Finite-state machine embeddings for nonconcurrent error detection and identification
AuthorHadjicostis, Christoforos N.
SourceIEEE Transactions on Automatic Control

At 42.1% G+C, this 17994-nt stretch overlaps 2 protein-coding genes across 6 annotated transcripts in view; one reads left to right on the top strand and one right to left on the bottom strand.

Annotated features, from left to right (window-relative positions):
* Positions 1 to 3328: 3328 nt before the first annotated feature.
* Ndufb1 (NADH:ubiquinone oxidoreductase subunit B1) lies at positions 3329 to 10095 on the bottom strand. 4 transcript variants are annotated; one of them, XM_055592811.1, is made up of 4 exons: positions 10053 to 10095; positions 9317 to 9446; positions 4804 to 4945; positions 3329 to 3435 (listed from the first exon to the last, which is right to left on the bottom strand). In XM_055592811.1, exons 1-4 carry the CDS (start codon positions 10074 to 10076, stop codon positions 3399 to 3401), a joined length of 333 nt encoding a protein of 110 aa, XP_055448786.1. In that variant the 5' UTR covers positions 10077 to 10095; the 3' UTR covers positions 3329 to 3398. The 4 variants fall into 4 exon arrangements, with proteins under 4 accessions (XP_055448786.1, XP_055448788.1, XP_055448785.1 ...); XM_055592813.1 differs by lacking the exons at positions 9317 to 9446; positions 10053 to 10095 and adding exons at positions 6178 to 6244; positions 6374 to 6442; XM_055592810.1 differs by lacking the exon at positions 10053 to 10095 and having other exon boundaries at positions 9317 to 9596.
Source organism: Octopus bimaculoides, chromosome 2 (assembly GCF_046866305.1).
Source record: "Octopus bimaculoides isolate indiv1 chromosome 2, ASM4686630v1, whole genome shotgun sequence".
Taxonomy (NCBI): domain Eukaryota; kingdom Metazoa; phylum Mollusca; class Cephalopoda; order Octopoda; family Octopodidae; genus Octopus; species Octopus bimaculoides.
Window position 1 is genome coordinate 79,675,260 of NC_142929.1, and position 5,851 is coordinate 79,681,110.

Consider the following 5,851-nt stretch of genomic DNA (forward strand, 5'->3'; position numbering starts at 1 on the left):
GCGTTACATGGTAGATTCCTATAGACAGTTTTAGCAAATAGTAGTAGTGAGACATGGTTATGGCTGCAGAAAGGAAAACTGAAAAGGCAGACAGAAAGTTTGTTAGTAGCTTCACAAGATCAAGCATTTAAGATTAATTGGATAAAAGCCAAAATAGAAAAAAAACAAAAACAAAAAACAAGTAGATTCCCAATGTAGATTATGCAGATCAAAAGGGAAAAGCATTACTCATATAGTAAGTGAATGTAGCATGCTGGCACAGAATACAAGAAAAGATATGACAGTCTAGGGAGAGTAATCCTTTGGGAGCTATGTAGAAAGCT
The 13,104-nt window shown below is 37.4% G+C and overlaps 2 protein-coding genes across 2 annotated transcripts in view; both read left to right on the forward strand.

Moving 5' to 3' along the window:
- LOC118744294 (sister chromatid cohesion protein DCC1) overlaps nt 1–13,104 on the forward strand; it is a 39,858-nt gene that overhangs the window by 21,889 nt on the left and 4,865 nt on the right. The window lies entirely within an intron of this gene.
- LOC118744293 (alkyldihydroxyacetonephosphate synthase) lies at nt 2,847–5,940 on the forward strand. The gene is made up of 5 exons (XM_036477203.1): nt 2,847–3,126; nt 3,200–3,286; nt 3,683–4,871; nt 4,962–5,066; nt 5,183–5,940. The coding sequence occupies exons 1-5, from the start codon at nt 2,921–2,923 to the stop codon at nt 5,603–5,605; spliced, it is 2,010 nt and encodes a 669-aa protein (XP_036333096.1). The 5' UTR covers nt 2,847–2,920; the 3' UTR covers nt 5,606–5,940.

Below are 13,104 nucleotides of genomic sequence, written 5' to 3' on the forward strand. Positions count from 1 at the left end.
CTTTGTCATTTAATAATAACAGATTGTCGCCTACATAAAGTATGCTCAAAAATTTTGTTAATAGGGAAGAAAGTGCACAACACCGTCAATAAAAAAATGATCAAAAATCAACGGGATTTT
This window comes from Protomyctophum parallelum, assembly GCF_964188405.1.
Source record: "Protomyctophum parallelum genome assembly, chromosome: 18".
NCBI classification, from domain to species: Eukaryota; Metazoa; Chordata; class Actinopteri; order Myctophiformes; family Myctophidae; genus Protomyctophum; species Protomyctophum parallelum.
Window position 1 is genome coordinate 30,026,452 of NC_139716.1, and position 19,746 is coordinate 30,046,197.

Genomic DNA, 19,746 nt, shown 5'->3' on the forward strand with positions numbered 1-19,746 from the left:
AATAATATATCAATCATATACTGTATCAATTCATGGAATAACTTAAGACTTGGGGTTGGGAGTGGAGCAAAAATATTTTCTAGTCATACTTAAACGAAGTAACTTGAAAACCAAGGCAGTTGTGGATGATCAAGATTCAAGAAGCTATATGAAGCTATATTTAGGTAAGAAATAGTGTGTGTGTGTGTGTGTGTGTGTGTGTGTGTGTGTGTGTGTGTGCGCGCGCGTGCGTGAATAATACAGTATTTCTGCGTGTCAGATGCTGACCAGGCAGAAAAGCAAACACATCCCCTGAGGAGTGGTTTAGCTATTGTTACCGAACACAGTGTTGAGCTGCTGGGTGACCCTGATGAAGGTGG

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In digital sequential systems that operate over several time steps, a state-transition fault at any time step during the operation of the system can corrupt its state and render its future functionality useless. Such state-transition faults are usually handled by embedding the given sequential system into a larger one, in a way that preserves the state evolution and properties of the original system while enabling an external mechanism to perform checks to detect, identify and correct errors in the encoded state of this redundant system. Checking is typically performed concurrently (i.e., at the end of each time step) and can potentially cause high power consumption or an overall slowdown in the system; more importantly, concurrent checking imposes significant reliability requirements on the error-detection/identification mechanism. In this paper, we develop a methodology for systematically constructing embeddings of finite-state machines so that the external mechanism can capture transient state-transition faults via checks that are performed in a nonconcurrent manner (e.g., periodically instead of every time step). More specifically, by characterizing nonconcurrent error-detecting/identifying capabilities in terms of state encoding constraints and redundant dynamics, the proposed approach can be used to construct a redundant version of the given finite-state machine (FSM) that allows the external mechanism to detect and identify errors due to past state-transition faults based on an analysis of the current, possibly corrupted FSM state. As a result, the checker in such designs can operate at a slower speed than the rest of the system which relaxes the stringent requirements on its reliability. © 2005 IEEE.
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